How we got here is a story about parents engaging with schools as consumers who want to extract the most school resources for their children. Mothers are the ones societally tasked with doing that extraction. A good mom gets the best learning plan, best teacher, best school, best activities and all-around “best” school experience for her kid. And a mom with the privilege of race and class gets to define the terms of what counts as best. That is a historical process that ramped up after Brown v. Board of Education was decided in 1954. In her cultural history “Racial Taxation: Schools, Segregation, and Taxpayer Citizenship, 1869-1973,” Camille Walsh calls this the encroachment of “taxpayer citizenship.” I think of taxpayer citizenship as a case of consumer citizenship localized to public goods, like public education. It is a quasi-legal identity that construes rights as those conditioned on one’s ability to pay taxes. That identity has always been about exclusion.
Walsh says that taxpaying became conflated with deservingness when white Americans felt that their citizenship was compromised by the inclusion of racial minorities in the social contract. At the same time, Black citizens often framed their right to attend quality public schools in terms of their own taxpayer citizenship. The conflict was set up as a war of who is included in the grand American “We the people” and on what terms. Nowhere is this more evident than in the matter of public education. School integration became ground zero for white resistance to multiracial democracy, a resistance that spawned all kinds of movements: neighborhood schools, charter schools, private academies, school tracking and home-schooling.
Jennifer Berkshire’s “A Wolf at the Schoolhouse Door” is a good overview of the connection between today’s pre-Covid school debates and that historical resistance. Berkshire has also been really smart on how Covid school-opening talk is not organic. “Parents’ rights” has long been used by the G.O.P. to prioritize wealthy white parents’ desires at the expense of everyone else. She argues that debates on pandemic school closings, teaching race in schools, and other contentious topics are “not just [about] what schools teach and how they’re run but whose voice really matters in those decisions.”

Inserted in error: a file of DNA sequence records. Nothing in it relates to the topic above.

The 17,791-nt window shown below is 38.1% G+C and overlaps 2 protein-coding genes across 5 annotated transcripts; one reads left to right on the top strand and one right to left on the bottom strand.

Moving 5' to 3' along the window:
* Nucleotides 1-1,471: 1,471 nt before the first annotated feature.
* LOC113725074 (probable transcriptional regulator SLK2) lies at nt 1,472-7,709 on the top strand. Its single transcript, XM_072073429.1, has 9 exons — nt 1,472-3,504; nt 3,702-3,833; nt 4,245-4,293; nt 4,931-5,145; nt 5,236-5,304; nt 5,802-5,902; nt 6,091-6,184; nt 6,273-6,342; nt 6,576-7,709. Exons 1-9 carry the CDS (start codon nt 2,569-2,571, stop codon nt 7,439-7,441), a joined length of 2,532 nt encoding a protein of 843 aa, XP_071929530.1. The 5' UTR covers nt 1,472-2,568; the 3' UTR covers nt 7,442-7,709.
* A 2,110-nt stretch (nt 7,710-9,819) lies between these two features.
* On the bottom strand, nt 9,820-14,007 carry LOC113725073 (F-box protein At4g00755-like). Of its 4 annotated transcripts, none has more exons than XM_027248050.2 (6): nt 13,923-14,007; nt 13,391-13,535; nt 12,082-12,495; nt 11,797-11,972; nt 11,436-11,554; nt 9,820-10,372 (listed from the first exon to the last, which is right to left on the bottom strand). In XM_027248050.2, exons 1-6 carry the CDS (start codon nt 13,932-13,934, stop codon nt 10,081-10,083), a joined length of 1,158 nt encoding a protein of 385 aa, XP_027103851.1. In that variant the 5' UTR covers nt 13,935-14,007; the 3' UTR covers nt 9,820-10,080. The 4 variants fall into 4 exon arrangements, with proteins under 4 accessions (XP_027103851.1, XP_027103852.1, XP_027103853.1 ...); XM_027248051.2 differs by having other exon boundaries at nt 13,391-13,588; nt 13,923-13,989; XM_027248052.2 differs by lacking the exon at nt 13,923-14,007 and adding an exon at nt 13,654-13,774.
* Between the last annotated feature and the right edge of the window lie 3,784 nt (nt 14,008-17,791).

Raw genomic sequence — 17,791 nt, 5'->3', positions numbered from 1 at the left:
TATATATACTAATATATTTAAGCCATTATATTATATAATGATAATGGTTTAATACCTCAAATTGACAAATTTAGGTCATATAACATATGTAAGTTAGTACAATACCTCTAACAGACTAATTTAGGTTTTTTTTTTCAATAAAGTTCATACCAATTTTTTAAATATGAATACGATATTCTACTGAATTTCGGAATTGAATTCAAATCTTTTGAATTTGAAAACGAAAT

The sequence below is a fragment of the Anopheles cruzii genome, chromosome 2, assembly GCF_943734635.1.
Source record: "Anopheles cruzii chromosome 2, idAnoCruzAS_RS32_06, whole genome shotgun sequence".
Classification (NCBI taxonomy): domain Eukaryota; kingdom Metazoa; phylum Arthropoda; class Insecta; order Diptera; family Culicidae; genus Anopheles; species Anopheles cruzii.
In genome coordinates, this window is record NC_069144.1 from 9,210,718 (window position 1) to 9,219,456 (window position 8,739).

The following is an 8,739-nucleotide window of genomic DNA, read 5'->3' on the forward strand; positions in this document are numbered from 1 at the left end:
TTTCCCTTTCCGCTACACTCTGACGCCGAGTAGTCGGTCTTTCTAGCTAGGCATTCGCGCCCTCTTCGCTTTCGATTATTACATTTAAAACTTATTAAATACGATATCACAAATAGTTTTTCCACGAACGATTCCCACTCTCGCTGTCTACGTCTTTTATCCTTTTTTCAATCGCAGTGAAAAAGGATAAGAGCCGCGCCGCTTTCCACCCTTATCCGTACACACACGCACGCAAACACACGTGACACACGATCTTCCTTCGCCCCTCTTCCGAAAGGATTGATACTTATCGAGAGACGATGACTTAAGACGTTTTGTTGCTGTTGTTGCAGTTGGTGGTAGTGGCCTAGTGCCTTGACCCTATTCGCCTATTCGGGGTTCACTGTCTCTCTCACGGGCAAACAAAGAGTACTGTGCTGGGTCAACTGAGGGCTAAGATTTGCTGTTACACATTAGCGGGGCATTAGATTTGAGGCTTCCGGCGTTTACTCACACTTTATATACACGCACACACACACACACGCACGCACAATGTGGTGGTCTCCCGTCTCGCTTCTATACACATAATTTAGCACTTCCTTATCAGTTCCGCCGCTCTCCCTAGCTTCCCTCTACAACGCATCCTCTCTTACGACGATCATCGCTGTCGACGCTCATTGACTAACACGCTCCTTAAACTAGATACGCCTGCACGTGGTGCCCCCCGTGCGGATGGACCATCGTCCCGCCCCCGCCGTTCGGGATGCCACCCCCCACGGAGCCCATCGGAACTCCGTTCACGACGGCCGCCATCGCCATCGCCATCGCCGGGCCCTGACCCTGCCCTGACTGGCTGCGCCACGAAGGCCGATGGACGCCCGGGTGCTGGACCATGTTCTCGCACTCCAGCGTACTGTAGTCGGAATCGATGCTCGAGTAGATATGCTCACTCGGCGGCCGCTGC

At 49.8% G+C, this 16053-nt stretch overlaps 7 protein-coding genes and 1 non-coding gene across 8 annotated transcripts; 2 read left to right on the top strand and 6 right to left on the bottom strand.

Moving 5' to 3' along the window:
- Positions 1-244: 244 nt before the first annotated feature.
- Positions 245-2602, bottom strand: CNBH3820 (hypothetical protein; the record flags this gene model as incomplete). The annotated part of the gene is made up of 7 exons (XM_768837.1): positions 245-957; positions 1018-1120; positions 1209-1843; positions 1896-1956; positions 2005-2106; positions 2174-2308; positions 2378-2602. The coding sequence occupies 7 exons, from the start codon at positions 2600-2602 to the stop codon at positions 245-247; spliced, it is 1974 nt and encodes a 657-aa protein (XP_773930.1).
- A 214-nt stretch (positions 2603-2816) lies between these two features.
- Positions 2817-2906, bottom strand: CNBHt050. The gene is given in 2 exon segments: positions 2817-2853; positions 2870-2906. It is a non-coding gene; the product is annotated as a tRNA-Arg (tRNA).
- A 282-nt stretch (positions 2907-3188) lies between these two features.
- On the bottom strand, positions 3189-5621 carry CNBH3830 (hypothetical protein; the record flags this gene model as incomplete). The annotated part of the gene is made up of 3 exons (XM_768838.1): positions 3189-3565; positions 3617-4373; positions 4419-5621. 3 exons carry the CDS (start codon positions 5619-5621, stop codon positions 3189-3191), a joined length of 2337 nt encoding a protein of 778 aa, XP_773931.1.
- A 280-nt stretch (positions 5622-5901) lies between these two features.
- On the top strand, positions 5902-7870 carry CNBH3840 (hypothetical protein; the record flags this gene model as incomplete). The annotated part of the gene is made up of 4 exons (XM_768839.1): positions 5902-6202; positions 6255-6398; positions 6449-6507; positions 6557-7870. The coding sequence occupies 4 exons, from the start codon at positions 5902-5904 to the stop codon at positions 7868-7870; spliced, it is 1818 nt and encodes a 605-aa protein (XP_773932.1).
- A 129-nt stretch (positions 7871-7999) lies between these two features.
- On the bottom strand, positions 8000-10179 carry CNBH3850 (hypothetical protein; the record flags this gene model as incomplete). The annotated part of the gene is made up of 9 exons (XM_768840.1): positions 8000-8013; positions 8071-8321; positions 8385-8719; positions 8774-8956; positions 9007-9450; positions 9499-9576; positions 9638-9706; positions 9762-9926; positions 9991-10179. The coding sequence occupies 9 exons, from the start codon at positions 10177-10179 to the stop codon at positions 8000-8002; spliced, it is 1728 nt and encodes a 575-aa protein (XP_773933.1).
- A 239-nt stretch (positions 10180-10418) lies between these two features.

All of this shows that the citizen-consumer model does not happen independently of other big social processes. It is part of how those social processes get enacted and gain power. And, ultimately, citizen consumerism is a public problem for civic well-being. We talk a lot about whether or not a multiethnic society can be governed. It is just as important to think about whether a nation of consumer experts is governable. In the coming weeks, I will be talking with some people I would like to hear from about that question.
I came across a couple of interesting reads this week. A timeline of the Biden administration’s Covid response by Justin Feldman is a good primer. I do not know about you, but the news is overwhelming on this topic. This series helps me keep informed without pushing me into opining purgatory. Feldman points out something critical about who we are talking about when we now talk about “the unvaccinated.” There are the willfully resistant, operating from a place of political identity and fear. Then there are the children, elderly, poor and isolated. From Feldman:
Who remained unvaccinated by late 2021? While the media often highlights the notable partisan divide in vaccination rates, it’s also notable that half of unvaccinated adults didn’t vote for Trump — many did not vote at all. The unvaccinated are largely low-income, uninsured, pregnant, incarcerated and children (including those under 5, for whom vaccination has not been authorized). While vaccination rates are high for people ages 65 and up, those in their late 70s and older have lower vaccination rates than younger seniors, suggesting a lack of autonomy (i.e., needing to rely on others to access health care) may play a role. And while racial gaps in vaccination rates have narrowed considerably, huge inequalities in Covid death rates remain. By my own calculations, age-adjusted Covid mortality rates in the U.S. between Aug. 1, 2021 and Dec. 4, 2021 were 30 percent higher for Black and Latino people, 100 percent higher for American Indians/Alaska Natives, and 340 percent higher for Pacific Islanders compared to non-Hispanic whites.
Those are interlocking problems that cannot be addressed with the same policies.
At The New Republic, Gabriel N. Rosenberg and Jan Dutkiewicz do a deep dive on problems with the Department of Agriculture. They outline a series of institutional failures that echo those found across a lot of the institutions we trust to help make our “informed decisions” mean something. Frankly, it is scary.
Derek Major, writing for Black Enterprise, points to polling data on racial and sexual minorities’ investment in cryptocurrency. A lot of readers have sent me articles about how crypto is the new social justice movement. Most of those readers want me to debunk that narrative. I am not there just yet. But I am generally skeptical of any new tool that promises to solve centuries of systematic marginalization through loosely regulated consumer tools.
Tressie McMillan Cottom (@tressiemcphd) is an associate professor at the University of North Carolina at Chapel Hill School of Information and Library Science, the author of “Thick: And Other Essays” and a 2020 MacArthur fellow.